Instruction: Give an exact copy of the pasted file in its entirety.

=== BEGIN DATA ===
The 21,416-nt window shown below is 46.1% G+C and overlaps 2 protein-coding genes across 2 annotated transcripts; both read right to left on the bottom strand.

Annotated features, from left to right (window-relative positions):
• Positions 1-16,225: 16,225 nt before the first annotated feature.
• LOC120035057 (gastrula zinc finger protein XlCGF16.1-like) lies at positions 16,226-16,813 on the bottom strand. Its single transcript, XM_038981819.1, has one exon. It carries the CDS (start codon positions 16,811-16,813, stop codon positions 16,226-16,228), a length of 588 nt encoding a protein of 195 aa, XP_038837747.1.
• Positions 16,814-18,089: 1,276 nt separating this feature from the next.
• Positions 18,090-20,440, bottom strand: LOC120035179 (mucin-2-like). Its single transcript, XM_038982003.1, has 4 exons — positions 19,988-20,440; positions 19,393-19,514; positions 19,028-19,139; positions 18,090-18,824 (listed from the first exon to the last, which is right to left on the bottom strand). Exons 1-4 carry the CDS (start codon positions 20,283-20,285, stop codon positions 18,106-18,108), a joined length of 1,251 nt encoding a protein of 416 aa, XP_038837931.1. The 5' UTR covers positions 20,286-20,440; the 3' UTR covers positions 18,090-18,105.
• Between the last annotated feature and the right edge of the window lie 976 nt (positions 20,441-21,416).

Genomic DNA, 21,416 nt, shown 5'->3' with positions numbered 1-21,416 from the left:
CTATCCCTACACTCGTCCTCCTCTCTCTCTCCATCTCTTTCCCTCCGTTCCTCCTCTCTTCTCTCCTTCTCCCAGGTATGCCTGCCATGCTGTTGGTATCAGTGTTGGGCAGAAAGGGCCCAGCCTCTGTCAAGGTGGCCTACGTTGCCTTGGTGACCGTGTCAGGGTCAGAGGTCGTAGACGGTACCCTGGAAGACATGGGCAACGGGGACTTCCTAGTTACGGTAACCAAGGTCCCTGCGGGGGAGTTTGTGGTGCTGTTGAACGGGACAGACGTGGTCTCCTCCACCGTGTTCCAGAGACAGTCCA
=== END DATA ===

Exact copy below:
The 21,416-nt window shown below is 46.1% G+C and overlaps 2 protein-coding genes across 2 annotated transcripts; both read right to left on the bottom strand.

Annotated features, from left to right (window-relative positions):
• Positions 1-16,225: 16,225 nt before the first annotated feature.
• LOC120035057 (gastrula zinc finger protein XlCGF16.1-like) lies at positions 16,226-16,813 on the bottom strand. Its single transcript, XM_038981819.1, has one exon. It carries the CDS (start codon positions 16,811-16,813, stop codon positions 16,226-16,228), a length of 588 nt encoding a protein of 195 aa, XP_038837747.1.
• Positions 16,814-18,089: 1,276 nt separating this feature from the next.
• Positions 18,090-20,440, bottom strand: LOC120035179 (mucin-2-like). Its single transcript, XM_038982003.1, has 4 exons — positions 19,988-20,440; positions 19,393-19,514; positions 19,028-19,139; positions 18,090-18,824 (listed from the first exon to the last, which is right to left on the bottom strand). Exons 1-4 carry the CDS (start codon positions 20,283-20,285, stop codon positions 18,106-18,108), a joined length of 1,251 nt encoding a protein of 416 aa, XP_038837931.1. The 5' UTR covers positions 20,286-20,440; the 3' UTR covers positions 18,090-18,105.
• Between the last annotated feature and the right edge of the window lie 976 nt (positions 20,441-21,416).

Genomic DNA, 21,416 nt, shown 5'->3' with positions numbered 1-21,416 from the left:
CTATCCCTACACTCGTCCTCCTCTCTCTCTCCATCTCTTTCCCTCCGTTCCTCCTCTCTTCTCTCCTTCTCCCAGGTATGCCTGCCATGCTGTTGGTATCAGTGTTGGGCAGAAAGGGCCCAGCCTCTGTCAAGGTGGCCTACGTTGCCTTGGTGACCGTGTCAGGGTCAGAGGTCGTAGACGGTACCCTGGAAGACATGGGCAACGGGGACTTCCTAGTTACGGTAACCAAGGTCCCTGCGGGGGAGTTTGTGGTGCTGTTGAACGGGACAGACGTGGTCTCCTCCACCGTGTTCCAGAGACAGTCCA